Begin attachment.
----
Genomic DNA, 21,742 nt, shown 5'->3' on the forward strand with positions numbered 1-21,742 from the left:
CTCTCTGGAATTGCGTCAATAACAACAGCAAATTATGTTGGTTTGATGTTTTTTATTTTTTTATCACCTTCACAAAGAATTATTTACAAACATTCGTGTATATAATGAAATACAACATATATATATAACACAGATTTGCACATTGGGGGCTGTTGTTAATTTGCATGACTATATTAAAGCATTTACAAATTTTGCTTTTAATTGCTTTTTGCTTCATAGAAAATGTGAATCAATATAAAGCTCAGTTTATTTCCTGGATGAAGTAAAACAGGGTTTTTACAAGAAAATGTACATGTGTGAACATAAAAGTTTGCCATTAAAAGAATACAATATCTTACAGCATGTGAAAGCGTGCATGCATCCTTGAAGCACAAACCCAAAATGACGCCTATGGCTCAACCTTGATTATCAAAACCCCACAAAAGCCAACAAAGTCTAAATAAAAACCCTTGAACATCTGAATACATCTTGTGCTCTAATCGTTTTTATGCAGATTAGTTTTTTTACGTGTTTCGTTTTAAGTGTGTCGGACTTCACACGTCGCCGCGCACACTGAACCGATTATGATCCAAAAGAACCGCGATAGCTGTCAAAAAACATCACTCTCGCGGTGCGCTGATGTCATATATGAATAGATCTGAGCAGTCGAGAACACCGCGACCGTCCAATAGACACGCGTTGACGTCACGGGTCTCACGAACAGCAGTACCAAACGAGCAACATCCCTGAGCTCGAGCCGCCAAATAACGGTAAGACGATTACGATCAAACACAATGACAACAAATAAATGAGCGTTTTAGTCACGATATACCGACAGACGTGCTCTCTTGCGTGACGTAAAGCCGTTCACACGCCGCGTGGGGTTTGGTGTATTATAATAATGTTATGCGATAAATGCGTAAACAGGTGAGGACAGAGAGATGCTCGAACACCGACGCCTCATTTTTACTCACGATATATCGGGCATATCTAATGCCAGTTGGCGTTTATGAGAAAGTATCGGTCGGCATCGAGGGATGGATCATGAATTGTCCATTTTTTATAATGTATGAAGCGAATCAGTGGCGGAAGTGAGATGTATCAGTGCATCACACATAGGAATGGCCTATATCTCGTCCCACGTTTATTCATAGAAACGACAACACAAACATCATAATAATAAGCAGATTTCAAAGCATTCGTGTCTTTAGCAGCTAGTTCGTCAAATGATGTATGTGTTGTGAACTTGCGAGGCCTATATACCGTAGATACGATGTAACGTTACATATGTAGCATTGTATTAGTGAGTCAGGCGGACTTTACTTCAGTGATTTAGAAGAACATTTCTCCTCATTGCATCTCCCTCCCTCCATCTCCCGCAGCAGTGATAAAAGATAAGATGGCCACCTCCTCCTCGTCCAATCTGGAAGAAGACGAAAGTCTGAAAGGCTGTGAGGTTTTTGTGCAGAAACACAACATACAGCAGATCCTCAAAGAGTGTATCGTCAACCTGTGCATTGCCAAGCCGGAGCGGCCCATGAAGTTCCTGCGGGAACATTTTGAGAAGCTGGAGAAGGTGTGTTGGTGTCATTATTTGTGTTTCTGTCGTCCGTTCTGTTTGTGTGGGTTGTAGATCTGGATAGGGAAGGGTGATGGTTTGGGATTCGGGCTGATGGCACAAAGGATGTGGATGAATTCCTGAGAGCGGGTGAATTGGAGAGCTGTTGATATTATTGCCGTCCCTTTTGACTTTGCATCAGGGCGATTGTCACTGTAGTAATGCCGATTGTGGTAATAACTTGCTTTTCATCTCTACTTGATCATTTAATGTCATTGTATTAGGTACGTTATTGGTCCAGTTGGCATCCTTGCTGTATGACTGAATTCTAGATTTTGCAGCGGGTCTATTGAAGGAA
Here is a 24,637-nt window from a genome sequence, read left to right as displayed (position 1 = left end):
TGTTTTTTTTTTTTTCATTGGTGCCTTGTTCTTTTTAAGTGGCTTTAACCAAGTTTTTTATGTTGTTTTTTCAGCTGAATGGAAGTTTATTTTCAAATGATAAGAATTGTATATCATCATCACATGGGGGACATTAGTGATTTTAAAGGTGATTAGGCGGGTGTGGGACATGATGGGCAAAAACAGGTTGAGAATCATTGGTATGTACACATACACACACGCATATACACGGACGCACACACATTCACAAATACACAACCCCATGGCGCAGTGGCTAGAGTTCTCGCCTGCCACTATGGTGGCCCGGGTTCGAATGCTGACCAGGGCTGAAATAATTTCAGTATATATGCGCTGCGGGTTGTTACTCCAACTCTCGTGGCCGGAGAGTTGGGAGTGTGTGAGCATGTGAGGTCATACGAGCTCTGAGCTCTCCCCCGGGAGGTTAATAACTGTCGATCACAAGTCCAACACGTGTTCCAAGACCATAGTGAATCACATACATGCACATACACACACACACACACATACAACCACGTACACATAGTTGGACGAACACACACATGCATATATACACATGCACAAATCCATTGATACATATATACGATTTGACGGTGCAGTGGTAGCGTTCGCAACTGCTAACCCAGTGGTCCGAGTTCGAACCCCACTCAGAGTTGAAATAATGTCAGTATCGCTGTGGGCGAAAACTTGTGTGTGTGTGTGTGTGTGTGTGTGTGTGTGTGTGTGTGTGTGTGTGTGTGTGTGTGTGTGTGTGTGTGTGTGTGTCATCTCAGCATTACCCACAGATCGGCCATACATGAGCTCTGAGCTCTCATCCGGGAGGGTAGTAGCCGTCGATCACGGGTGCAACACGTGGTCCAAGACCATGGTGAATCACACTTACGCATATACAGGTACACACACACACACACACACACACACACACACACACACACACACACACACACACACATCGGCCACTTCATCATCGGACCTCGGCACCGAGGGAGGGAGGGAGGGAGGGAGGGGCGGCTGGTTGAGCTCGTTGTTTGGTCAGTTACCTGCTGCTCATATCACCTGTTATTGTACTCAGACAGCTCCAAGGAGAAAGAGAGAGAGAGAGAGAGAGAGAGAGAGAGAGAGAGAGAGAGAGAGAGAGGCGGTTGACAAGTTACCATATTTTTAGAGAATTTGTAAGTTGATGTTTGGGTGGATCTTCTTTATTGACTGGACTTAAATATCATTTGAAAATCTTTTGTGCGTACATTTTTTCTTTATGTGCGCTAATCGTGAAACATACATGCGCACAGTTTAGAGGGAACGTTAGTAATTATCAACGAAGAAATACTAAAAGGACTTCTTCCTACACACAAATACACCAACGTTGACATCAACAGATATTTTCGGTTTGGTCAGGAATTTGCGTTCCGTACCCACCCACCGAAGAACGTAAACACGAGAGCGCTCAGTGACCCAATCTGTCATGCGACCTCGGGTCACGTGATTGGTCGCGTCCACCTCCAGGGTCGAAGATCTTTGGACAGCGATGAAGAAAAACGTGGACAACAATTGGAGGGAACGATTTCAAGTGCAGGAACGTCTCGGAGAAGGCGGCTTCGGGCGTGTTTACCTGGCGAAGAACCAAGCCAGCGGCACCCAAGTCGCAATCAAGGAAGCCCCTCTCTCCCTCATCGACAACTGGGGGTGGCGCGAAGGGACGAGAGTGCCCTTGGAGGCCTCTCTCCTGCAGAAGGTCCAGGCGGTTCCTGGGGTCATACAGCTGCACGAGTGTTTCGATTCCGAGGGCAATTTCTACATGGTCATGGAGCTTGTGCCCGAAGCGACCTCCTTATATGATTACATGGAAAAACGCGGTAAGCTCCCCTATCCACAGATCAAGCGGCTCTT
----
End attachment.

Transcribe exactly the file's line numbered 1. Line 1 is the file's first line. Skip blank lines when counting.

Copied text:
Genomic DNA, 21,742 nt, shown 5'->3' on the forward strand with positions numbered 1-21,742 from the left: